Scientists at IIT Hyderabad make IC chips off graphene for next gen digital devices

The popularity of digital devices has spurred the need for IC chips that are lightweight yet efficient.

The growing popularity of digital devices has spurred the need for integrated circuits that are lightweight, consume ultra-low power and are highly efficient. Technology companies are increasingly focusing on nanoelectronics for developing such devices but using nanomaterial like graphene is still challenging as there is little evidence of it showing intrinsic magnetism.

Now researchers from the Indian Institute of Technology (IIT), Hyderabad and University of Hyderabad have shown that graphene can be made magnetic with the control on electric field and temperature. They have shown this in single layer zigzag graphene nanoribbons.

Graphene, a carbon material, is the thinnest and strongest material known. It came into the limelight after its exceptional quantum properties fetched Andre Geim and Konstantin Novoselov the 2010 Nobel Prize in Physics. From then on, there are many ongoing research projects for its applications in nanoelectronics.

Scientists at IIT Hyderabad make IC chips off graphene for next gen digital devices

A Qualcomm Snapdragon 845 chip. Image: tech2

The team exploited intrinsic magnetism in this lightweight soft magnetic material, and also observed the occurrence of various magnetic phases and its transitions from one phase to another. It has designed a methodology to identify the position of the appeared magnetic phases, moving towards making ‘graphene chip’ a reality in future. The research team includes this author and the work was supervised by Dr Amit Acharyya and Dr Swati Ghosh Acharyya.

When your laptop or your mobile phone gets too heated up beyond the threshold, you would sometimes get panicky that chips inside the phone would have burnt out. That’s why some phone manufacturers nowadays claim that their phone chipsets are based on 14 nm FinFet technology and that they have advanced thermal management. Yet, we are facing the heating issues.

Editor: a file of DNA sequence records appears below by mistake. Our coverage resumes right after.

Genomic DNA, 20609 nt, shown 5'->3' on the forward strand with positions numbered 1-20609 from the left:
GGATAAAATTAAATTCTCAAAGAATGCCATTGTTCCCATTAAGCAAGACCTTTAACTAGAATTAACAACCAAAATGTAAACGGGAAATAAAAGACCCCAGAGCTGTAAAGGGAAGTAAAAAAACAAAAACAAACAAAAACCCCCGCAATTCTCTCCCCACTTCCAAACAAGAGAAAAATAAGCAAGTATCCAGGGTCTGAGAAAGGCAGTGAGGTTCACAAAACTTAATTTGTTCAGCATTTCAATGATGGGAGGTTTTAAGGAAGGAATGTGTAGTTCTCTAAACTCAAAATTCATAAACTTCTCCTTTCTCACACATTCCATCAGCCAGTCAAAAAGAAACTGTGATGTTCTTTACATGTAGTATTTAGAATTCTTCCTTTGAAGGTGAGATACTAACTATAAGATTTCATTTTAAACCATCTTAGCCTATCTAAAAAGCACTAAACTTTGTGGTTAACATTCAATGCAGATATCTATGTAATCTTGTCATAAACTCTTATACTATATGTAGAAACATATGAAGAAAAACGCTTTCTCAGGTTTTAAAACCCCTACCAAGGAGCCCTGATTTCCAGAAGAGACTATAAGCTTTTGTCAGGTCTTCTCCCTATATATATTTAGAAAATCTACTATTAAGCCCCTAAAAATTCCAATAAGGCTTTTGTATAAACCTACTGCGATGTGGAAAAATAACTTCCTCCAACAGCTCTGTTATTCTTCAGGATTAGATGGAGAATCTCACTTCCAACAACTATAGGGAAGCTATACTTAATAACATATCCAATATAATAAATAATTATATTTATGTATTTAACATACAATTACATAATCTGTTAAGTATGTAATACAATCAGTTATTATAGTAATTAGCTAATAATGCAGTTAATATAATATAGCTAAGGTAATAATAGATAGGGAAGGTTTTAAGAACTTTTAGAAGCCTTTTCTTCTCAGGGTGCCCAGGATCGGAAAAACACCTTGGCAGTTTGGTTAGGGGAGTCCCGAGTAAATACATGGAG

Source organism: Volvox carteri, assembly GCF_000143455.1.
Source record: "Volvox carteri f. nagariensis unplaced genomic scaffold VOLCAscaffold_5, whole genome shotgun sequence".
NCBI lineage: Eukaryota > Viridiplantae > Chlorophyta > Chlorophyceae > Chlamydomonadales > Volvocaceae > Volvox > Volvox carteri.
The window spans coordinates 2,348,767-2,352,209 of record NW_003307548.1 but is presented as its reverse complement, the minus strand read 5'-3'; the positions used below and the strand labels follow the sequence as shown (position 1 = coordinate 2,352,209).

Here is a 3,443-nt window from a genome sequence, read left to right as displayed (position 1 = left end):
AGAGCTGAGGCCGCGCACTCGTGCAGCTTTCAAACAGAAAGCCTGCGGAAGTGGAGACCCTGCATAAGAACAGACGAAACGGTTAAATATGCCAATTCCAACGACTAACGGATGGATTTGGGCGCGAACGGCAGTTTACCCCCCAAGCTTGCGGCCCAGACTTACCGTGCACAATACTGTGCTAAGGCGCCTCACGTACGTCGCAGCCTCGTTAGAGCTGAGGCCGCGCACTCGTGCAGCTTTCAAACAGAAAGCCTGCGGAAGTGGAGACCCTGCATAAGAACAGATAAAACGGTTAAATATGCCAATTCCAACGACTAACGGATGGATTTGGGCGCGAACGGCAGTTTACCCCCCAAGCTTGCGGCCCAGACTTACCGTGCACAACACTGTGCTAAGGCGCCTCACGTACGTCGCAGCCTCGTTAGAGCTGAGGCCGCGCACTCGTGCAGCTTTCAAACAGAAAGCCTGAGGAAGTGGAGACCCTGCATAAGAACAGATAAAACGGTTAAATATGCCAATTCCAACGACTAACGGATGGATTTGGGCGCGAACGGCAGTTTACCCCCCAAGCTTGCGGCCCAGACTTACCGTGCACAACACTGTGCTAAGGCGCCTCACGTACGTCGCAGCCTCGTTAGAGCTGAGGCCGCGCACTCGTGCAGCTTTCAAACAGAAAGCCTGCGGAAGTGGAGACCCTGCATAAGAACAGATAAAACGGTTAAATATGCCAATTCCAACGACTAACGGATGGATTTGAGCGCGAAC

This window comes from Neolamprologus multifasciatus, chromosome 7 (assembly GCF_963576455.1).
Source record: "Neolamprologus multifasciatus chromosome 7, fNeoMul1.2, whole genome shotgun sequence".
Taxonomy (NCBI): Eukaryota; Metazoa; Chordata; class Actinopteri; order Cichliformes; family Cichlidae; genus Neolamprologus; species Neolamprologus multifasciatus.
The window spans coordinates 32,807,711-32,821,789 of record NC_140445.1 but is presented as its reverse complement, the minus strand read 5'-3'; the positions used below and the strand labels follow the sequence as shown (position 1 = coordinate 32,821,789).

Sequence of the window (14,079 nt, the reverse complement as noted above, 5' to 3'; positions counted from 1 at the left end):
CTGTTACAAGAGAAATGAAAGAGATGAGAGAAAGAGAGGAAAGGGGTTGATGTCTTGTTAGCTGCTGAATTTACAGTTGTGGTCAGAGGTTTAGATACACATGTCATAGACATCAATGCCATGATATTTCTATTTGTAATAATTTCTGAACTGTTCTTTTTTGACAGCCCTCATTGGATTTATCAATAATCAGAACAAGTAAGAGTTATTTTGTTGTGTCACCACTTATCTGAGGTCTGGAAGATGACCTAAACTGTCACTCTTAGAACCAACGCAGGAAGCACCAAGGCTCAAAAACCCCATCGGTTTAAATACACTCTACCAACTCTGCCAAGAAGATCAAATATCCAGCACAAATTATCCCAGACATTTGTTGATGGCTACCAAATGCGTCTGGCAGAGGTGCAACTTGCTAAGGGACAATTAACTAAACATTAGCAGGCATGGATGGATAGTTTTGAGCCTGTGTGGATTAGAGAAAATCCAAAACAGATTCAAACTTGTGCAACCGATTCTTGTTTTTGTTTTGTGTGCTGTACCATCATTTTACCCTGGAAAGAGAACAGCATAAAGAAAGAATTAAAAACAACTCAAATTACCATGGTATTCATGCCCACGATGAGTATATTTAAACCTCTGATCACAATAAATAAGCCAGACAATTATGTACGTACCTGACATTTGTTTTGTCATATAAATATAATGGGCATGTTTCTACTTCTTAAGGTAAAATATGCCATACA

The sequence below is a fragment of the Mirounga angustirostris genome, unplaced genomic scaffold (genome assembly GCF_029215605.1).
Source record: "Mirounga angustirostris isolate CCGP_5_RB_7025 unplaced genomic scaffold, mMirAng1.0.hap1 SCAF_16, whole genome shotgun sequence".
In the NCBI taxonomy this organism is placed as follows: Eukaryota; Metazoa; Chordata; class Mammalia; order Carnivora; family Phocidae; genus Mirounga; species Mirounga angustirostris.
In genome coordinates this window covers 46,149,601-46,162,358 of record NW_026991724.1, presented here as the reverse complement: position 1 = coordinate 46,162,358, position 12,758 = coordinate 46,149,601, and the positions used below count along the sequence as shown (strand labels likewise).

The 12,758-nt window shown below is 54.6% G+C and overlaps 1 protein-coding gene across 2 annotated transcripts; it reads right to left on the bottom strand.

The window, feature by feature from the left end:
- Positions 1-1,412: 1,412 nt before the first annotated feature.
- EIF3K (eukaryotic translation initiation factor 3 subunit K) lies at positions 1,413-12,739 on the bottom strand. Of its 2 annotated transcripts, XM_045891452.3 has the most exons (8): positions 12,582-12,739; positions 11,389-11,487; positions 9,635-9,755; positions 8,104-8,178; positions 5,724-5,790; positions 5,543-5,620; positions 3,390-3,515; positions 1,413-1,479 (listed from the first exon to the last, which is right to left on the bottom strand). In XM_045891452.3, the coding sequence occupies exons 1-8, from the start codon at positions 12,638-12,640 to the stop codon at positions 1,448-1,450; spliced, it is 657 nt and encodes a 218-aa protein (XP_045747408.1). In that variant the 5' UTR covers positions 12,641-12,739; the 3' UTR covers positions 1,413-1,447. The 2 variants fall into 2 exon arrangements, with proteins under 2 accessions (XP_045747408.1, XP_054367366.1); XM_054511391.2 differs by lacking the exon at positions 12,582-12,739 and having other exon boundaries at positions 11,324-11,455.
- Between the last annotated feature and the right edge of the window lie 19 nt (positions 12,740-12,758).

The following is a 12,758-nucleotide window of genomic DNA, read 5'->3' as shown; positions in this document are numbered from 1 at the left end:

Just imagine a situation where the heat generated via the chipset could be harnessed to perform computations. Researchers proceeded with this interesting thought. What if the temperature and electric field can be utilized to induce magnetism in graphene nanoribbons? There are already reported instances in the scientific literature that electric field and temperature can be individually used for controlling or inducing magnetism.

In order to make ‘graphene processors’ a reality, the key issue to be addressed is thermal management. To achieve this, we need a mechanism which could harness excess heat generated in the operation of gadgets to induce magnetism. Our group envisaged a processor application using a single-layer zigzag graphene nanoribbon which could potentially harness heat generated in the system, to reduce the voltage requirement and to perform computations (information propagation) using spins.

The researchers performed a computational study on pristine free standing single layer zig-zag graphene nanoribbons typically in the size of 1 to 50 nanometers to study magnetic properties. They could induce intrinsic magnetism in nonmagnetic graphene by application of electric field and temperature.

At a particular value of electric field and temperature, paramagnetism was seen and further tuning to different values led to the achievement of ferromagnetism and antiferromagnetism. It was observed that if one value (say electric field) is kept constant, the other value (temperature) can be increased or decreased to obtain different magnetic phases and vice versa. It means if one’s laptop is generating high temperature, a lower electric field could achieve the distinct magnetic phases in nanoribbons.

Not limiting themselves to electric field and temperature, the researchers also built a bow-tie scheme to induce magnetism in the majority of the carbon allotropes. This thermoelectromagnetic effect and unusual behaviour of magnetism in graphene which is tunable are definitely a stepping stone towards graphene electronics. The work could pave the way for stretching the performance of integrated circuits and eventually lead to the realisation of laptops powered by graphene-based microprocessors.

The research team included Santhosh Sivasubramani, Sanghamitra Debroy, Amit Acharyya (IIT Hyderabad); Swati Ghosh Acharyya (University of Hyderabad). The study results were published in journal Nanotechnology. The research work is partially funded by Redpine Signals, Department of Science and Technology (DST), Centre for Development of Advanced Computing (CDAC) and Ministry of Electronics and Information Technology.

India Science Wire

The author is a research scholar in the Department of Electrical Engineering, IIT Hyderabad


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